Throughout the competition, Never Tell Me the Odds would make its initial calculations in a few hours, then spend days analyzing and debating what those numbers meant. While some actions were determined by formulas, the most impactful decisions were judgment calls.
“Those brainstorming sessions were a vital part of our process,” Salvo said. “Fortunately, we have all worked together on projects in the past, so we had that level of trust that makes a team work.”
The competition results reinforced the importance of collaboration.
“We were able to learn from both the good and bad results as a team,” Beller said. “Keeping our focus on the long-term goals allowed us to remain focused on the main objective rather than get bogged down about who made a decision and placing blame. This was the key to our success.”
“It paints a bigger picture of our industry,” Favale added. “You get a feel for different parts of the construction process, and how different factors can impact a project, both good and bad.”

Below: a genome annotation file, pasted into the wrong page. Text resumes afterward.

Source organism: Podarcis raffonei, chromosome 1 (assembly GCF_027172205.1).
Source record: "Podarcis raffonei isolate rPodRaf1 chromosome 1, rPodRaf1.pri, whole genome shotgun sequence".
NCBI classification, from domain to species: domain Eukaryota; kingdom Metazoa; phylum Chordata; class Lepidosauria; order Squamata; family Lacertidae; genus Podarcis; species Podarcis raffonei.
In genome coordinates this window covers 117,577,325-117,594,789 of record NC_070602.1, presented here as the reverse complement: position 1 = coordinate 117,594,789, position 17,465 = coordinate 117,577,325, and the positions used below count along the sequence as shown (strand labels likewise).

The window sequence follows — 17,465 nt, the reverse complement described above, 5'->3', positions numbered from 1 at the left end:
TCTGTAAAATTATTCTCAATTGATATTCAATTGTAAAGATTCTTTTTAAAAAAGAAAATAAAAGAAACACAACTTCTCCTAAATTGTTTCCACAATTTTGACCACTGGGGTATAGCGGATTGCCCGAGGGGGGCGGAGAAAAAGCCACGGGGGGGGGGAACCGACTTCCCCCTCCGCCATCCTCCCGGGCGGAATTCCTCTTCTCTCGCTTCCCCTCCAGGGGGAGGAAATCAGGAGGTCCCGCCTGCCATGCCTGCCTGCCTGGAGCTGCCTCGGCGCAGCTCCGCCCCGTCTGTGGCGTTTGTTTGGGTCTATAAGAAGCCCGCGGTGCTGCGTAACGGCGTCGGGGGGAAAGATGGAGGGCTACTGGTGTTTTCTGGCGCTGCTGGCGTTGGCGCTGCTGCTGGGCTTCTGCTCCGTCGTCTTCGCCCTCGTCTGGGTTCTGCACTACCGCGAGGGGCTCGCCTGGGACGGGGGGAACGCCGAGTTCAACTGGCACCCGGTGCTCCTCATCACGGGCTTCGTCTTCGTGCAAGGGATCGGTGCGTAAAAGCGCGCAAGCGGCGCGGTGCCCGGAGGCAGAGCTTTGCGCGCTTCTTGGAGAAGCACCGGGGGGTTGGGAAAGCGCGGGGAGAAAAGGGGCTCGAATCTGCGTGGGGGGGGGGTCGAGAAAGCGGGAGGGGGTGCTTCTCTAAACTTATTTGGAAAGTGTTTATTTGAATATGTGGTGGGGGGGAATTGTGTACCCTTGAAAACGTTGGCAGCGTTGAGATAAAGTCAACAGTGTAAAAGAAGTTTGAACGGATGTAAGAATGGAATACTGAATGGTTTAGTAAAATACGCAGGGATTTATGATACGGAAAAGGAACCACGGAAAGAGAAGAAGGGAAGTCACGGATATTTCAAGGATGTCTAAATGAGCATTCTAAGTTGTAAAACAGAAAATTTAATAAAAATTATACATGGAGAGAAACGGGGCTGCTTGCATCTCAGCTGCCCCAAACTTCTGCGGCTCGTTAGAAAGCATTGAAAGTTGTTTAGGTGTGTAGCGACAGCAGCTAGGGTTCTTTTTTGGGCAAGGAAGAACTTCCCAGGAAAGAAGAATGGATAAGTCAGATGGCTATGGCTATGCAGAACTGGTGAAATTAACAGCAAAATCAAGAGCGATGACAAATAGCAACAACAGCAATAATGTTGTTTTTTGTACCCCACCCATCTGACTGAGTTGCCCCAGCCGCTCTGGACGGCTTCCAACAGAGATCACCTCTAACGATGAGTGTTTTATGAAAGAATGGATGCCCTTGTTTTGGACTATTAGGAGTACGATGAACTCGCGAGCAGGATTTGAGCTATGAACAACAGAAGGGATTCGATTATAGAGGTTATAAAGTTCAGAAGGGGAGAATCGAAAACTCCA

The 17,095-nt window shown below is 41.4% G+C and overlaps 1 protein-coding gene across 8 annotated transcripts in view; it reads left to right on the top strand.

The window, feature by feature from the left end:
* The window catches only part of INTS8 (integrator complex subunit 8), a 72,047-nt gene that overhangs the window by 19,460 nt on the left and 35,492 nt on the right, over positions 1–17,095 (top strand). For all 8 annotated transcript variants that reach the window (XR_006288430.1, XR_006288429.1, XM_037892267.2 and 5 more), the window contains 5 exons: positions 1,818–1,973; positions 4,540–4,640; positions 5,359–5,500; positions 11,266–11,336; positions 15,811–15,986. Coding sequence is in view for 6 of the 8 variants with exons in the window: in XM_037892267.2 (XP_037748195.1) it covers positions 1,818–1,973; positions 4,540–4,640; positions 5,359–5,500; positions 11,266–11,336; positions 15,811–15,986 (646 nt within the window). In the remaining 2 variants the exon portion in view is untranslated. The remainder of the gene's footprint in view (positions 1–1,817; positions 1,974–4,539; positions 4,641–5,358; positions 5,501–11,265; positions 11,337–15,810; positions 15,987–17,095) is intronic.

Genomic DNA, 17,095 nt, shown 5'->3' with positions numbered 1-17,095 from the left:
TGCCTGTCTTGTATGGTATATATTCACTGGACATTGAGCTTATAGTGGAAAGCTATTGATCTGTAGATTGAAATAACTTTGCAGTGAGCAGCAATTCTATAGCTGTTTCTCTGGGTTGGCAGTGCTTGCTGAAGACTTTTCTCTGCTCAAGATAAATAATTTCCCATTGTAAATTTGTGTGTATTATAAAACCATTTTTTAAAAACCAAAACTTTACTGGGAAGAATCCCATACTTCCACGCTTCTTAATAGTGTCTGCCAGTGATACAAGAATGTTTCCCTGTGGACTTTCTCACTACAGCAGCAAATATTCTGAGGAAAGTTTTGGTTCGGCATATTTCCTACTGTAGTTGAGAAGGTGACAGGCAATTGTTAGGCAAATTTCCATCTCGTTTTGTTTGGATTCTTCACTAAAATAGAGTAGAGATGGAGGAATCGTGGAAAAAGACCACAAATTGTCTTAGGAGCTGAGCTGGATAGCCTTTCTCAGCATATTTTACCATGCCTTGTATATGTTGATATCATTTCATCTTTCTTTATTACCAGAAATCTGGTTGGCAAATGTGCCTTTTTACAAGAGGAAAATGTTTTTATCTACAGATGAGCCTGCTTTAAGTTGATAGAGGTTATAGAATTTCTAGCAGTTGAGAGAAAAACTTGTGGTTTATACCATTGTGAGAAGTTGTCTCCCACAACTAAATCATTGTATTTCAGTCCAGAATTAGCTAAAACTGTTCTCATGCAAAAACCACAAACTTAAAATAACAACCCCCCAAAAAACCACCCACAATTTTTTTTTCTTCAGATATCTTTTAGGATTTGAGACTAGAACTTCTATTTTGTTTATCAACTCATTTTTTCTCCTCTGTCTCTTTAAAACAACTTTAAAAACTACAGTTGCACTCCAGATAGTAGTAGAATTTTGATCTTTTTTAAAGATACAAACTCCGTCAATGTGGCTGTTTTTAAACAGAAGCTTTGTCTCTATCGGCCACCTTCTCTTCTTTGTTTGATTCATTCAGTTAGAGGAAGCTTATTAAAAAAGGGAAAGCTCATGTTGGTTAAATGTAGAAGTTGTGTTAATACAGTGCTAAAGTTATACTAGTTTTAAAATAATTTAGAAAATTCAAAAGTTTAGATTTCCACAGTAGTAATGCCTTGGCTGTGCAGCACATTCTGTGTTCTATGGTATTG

This was the first Enginuity competition for Favale, Beller and Tyler, and the second for Salvo. “My team last year came in second place by a razor-thin margin, so there was an element of unfinished business,” Salvo said.
It was Favale who first entertained the idea of putting the team together.
“When Vinny approached me about forming a team from our building systems group, that was enough to draw me back in,” Salvo said.
“I had heard about the competition and was interested in learning more about what it entailed,” Beller added. “I naturally thought that there was no better way to learn about it than to just jump right in.”